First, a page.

Potassium In Water

What is Potassium?

Potassium is an alkali metal, its chemical element with formula is K. Although potassium  does not dissolve in water it reacts intensely and rapidly with water, forming potassium hydroxide solution and hydrogen gas. In our bodies potassium is an important mineral, also known as electrolyte (K+), meaning that it is highly reactive with water.1

How does Potassium react with water?

The reaction between potassium and water leads to alkaline potassium being dissolved in water, creating positively charged K+ particles.1,5 These charged particles gain the ability to conduct electricity, which is very important in numerous biological processes occurring in the body.
Like other electrolytes such as sodium and calcium, potassium maintains appropriate levels of salt and water (osmotic balance) between cell membranes and intracellular body fluids (ICF). ICF is composed of water, electrolytes and non-electrolytes. Importantly, potassium levels should be constantly balanced with its opposite mineral, sodium. While potassium is also stored within cells, such as brain tissue, red blood cells and muscles, sodium is profoundly found in ICF, the fluid that surrounds cells. 

This creates osmotic balance by maintaining appropriate electrical balance within our bodies. Tight control of electrolyte levels allows it to manage body water levels, move nutrients throughout the body, send nerve signals, support muscle contractions, as well as get rid of waste. The shift in potassium-to-sodium equilibrium towards either mineral can have serious health implications.

For instance, not enough consumption of potassium and too much sodium can increase one’s blood pressure, causing hypertension. Hypertension is known as a “silent killer” because it significantly increases the risk of heart diseases including stroke and heart attack. This is due to the increased blood pumping output which causes heart muscles to work harder and therefore wear out quicker. 

Health benefits of potassium

The recommended dietary potassium requirement is approximately 2,000-3,700 mg per day.2 Importantly, consumption of a potassium-rich diet has been associated with improved overall health, mainly because it reverses water retention, thus reducing blood pressure; especially in the context of a high-sodium diet.3 Based on evidence from 30+ clinical trials and numerous cohort studies reviewed by the 2005 Dietary Guidelines for Americans Advisory Committee, this diet has a protective nature against stroke and other heart-related diseases.3

Interestingly, this positive correlation has been stronger when the mode of potassium intake is coming from supplements rather than foods. Additionally, building evidence suggests that increased potassium intake can improve bone density and prevent osteoporosis. The surge of charged potassium particles seems to form organic salts that benefit the skeleton by maintaining a healthy acid-base balance. Other benefits include the reduced occurrence of kidney stones and improved sensitivity to insulin in diabetics.4 Similarly, the rise in acidity favours calcium buildup in the kidneys, while potassium helps to maintain acidity in the tissue, subsequently preventing the formation of kidney stones.

There are limited studies available in regards to the bioavailability of potassium via dietary means. Essentially this means it is not clear how much potassium present in the food, actually gets absorbed by the body.2,4 People struggling with a severe deficiency may need to increase potassium intake in the form of supplements. Potassium medication can only be done under the supervision of a physician since it is associated with potentially dangerous side effects.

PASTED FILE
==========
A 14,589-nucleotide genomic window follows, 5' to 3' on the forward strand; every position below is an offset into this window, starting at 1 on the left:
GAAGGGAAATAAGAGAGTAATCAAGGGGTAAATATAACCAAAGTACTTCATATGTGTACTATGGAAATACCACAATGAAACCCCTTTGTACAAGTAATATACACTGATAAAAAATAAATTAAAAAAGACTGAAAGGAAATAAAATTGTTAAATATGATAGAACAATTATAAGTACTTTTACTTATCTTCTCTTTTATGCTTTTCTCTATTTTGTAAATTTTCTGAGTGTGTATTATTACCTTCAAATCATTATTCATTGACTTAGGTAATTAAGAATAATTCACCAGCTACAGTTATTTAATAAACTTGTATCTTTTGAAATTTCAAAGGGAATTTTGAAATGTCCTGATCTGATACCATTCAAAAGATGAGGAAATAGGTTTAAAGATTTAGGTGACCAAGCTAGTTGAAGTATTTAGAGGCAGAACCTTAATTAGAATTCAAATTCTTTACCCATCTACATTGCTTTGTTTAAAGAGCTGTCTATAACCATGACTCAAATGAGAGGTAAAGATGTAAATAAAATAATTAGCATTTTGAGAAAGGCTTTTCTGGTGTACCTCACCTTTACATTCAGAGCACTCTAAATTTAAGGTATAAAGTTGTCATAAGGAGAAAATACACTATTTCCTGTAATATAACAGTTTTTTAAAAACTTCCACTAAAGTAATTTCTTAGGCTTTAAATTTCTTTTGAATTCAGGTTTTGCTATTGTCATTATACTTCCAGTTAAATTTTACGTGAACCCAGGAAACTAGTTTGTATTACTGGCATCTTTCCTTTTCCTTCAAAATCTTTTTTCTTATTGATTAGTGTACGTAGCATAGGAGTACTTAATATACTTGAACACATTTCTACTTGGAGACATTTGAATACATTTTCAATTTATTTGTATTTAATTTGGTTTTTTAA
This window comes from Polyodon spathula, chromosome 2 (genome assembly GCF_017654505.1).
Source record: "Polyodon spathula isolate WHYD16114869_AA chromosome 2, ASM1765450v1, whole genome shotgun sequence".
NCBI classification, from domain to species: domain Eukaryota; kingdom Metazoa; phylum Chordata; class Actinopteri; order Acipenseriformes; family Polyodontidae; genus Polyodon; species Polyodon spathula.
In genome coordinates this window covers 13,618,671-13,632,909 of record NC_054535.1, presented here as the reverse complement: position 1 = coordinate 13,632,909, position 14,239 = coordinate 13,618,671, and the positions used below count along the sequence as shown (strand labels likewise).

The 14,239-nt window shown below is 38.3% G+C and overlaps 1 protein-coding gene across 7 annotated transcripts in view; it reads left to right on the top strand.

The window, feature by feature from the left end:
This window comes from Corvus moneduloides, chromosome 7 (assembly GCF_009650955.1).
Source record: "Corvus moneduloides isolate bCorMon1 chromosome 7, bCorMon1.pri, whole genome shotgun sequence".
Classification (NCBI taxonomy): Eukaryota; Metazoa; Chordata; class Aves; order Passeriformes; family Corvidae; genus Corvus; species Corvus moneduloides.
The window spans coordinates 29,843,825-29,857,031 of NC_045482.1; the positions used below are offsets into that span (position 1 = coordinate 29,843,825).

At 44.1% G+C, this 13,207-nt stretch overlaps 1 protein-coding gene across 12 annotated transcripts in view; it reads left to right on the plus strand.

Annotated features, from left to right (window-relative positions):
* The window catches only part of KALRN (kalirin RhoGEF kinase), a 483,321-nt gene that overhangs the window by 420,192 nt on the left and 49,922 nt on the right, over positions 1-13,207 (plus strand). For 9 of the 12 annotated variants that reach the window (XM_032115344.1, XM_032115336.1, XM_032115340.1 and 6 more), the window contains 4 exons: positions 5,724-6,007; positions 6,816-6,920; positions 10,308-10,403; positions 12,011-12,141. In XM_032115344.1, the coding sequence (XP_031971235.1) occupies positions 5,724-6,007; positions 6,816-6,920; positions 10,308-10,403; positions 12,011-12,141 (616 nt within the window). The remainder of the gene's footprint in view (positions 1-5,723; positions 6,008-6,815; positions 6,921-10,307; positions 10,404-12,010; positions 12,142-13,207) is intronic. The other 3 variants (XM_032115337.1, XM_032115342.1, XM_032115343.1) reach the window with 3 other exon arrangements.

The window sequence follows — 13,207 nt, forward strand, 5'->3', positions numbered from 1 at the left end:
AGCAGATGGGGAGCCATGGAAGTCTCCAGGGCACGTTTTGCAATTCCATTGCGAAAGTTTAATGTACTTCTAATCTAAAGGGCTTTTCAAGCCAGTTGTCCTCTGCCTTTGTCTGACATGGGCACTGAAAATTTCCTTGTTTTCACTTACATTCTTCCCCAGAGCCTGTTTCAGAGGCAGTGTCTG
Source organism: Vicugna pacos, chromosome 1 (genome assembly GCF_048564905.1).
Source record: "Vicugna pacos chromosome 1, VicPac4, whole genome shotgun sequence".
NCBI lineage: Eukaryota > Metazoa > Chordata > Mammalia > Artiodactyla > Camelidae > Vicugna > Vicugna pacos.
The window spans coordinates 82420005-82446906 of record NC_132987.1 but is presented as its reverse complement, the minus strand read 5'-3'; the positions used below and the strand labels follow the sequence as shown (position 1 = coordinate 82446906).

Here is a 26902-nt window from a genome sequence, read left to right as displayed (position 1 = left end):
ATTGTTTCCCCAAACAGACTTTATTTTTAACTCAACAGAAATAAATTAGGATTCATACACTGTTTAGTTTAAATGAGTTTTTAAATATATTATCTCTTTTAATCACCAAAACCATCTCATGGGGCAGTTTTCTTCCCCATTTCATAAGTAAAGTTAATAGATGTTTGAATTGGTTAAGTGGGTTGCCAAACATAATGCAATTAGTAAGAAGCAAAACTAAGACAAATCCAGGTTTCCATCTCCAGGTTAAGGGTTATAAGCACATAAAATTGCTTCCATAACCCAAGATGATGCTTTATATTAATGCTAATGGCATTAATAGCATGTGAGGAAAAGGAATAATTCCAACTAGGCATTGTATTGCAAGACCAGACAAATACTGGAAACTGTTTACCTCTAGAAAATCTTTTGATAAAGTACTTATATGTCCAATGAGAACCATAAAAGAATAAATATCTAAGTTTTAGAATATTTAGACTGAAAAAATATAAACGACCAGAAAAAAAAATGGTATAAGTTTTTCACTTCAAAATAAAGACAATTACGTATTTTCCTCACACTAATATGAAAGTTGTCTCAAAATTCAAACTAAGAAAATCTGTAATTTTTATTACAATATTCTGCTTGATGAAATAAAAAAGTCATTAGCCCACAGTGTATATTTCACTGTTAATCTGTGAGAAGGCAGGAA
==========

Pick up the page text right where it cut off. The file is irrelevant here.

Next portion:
Side effects of potassium in medication

Despite the evident benefits of potassium, extremely high levels of the mineral (a condition referred to as hyperkalemia) can cause severe health problems and worsen pre-existing medical conditions. An appropriate dosage of potassium is therefore critical and has to be closely regulated. Inappropriately high doses of potassium supplements can cause side effects such as:

  • Muscle weakness
  • Heart murmurs 
  • Confusion
  • Nausea
  • Digestive issues
  • Low blood pressure
  • Coma

Hyperkalemia is treated by medications or with dialysis, which helps to boost kidney function and remove excessive potassium along with other waste products from the blood.5

Potassium is found in most types of food, including :

  • Bananas
  • Green vegetables – broccoli, parsnips, spinach, peas and brussels sprouts
  • Beans 
  • Nuts and seeds
  • Seafood
  • Meat
  • Poultry

Figure: Potassium-Rich Foods

Created by Aastha Malik

Summary 

Potassium is a key electrolyte involved in the normal functioning of all tissues in the body. It is important to ensure that potassium levels are maintained at appropriate levels at all times through eating a nutritious and balanced diet.

Potassium supplements are recommended in more severe deficiencies, and can potentially cause harm to the health, therefore has to be monitored by a doctor.

Taking 2,000-3,700mg of potassium supplements is highly unlikely to cause side effects.

References

  1. Potassium (K) and water. Potassium (K) and water [Internet]. Lenntech.com. 2022 [cited 12 August 2022]. Available from: https://www.lenntech.com/periodic/water/potassium/potassium-and-water.htm
  2. National Health Service UK. Vitamins and minerals - Others [Internet]. nhs.uk. 2022 [cited 12 August 2022]. Available from: https://www.nhs.uk/conditions/vitamins-and-minerals/others/
  3. Weaver C. Potassium and Health. Advances in Nutrition. 2013;4(3):368S-377S.
  4. Stone M, Martyn L, Weaver C. Potassium Intake, Bioavailability, Hypertension, and Glucose Control. Nutrients. 2016;8(7):444.
  5. Lanham-New S, Lambert H, Frassetto L. Potassium. Advances in Nutrition. 2012;3(6):820-821.

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